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As expected Tuesday was a mean day around the region with heat index values that reached or exceeded 105 degrees. In the Quad Cities with a dew point of 80 and a temperature of 92 it soared to 109 for a time, the highest heat index of entire the summer!

Also as expected, all that steam boiled up in the form of thunderstorms during the late afternoon and evening. With water vapor in the 1.8" to 2.2" range, where storms formed intense downpours were found and some wind gusts of 50-60 mph produced scattered reports of damage. Platteville, Wisconsin not far from Dubuque reported 70 mph gusts. Unfortunately, Tuesday's storms missed the area around Cedar Rapids and HWY 30 down to I-80 and Iowa City. Rain system after rain system has avoided that part of my region for much of the past two months. Radar estimates from the Doppler indicate a swath of 1-4" rain totals from HWY 20 SE of Waterloo to just north of HWY 30 and Cedar Rapids all the way across northern Illinois.

The last time the Cedar Rapids airport recorded an inch of precipitation in a 24 hour period was December 29th of 2020. For the year the rainfall departure stands at -10.50". Below is a larger perspective showing little in the way of rain south of HWY 30 until you get into Illinois. A strong cap (warm air aloft) snuffed out development in many of my southern counties.

One thing that was interesting to watch was an outflow boundary that pushed out of the thunderstorm complex early Tuesday evening. Essentially, rain cooled air was forced out of the storms by way of their a mini cold front. You could actually see the process on the radar. While the outflow boundary was not associated with any rain, places near I-80 noticed a significant drop in temperatures and dewpoints. In the Quad Cities, the dew point which had been at 80 earlier dropped to 66 and the temperature went from a high of 93 to 74 degrees in short order. The heat index dropped 35 degrees from its peak of 109 as the boundary passed. That's how I spell relief!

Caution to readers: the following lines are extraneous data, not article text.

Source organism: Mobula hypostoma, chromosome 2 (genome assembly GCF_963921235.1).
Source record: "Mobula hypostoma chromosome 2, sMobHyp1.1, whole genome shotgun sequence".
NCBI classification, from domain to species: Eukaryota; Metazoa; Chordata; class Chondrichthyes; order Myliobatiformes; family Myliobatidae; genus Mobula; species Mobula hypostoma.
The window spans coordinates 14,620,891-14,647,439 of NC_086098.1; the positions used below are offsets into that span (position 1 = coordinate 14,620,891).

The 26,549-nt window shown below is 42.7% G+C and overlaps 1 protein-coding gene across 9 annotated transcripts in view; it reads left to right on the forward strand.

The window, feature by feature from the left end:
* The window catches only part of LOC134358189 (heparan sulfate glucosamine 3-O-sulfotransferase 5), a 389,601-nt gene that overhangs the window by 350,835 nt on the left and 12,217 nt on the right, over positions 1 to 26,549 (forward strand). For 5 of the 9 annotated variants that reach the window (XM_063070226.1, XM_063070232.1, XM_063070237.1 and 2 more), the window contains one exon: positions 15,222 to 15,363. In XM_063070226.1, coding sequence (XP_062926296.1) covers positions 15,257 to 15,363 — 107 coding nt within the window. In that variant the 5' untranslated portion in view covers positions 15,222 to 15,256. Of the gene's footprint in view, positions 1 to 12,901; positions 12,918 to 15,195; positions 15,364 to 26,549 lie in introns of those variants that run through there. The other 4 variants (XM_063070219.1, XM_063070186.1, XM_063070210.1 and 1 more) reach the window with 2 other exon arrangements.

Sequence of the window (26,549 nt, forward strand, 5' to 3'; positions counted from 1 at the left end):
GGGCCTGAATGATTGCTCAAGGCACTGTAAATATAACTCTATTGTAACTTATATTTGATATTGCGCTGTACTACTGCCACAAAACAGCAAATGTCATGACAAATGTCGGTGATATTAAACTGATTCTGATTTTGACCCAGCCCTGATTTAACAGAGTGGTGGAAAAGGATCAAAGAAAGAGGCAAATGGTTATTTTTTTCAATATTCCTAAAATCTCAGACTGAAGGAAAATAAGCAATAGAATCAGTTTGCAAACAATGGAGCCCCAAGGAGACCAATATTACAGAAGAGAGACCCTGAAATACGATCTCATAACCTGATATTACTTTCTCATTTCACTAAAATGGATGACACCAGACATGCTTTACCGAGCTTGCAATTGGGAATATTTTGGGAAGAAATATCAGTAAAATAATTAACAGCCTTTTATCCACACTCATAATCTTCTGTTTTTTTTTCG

Wednesday we get to enjoy a similar set-up as heat builds instability during the day and at least scattered storms later in the afternoon and evening. Speaking of the heat, dew points should make it back into the mid to upper 70s with highs in most areas 90 to perhaps 94 far south. Heat index values should hit 100-105 south of HWY 20 and could approach 110 in the far south. Another mean day in that regard. Projected heat index values on the 3K NAM look like this.

Heat Advisories will again be flying for the entire area.

Surface cape (instability) is likely to reach 4 to 5,000 j/kg Wednesday afternoon. That's a lot of potential energy so again if a storm can go up in that environment it's likely to be heavy rain producer and a wind threat. The issue again could very well be the cap which may suppress storm development, at least through much of the day. Eventually, a weak front will enter the picture acting as a catalyst to break the cap and fire scattered convection. Models are not in great agreement when and where this will happen. The risk for a few strong to severe storms exists. SPC blankets the area in a slight risk assessment.

In general, the overall picture remains unchanged Thursday as the front waits for a kicker to send it through the Midwest. Another hot humid day is expected with moderate to high instability and some severe weather potential, especially near and south of I-80. The area south of HWY 30 is also susceptible to heat index readings of at least 102 degrees.

Finally, extended relief arrives Friday as the cold front dives southeast and NW flow aloft develops. You can see the pattern change below on the 500mb jet stream depiction.

Once the upper level change is established the weekend and well beyond looks pleasant and dry with near to slightly below normal temperatures. More important, humidity levels will be way down eliminating the steam we've been dealing with for nearly a week. Hopefully, those areas that need rain can get it Wednesday or Thursday because once the NW flow sets up it could be 5-6 days before the next opportunity comes around. Stay cool and roll weather...TS.


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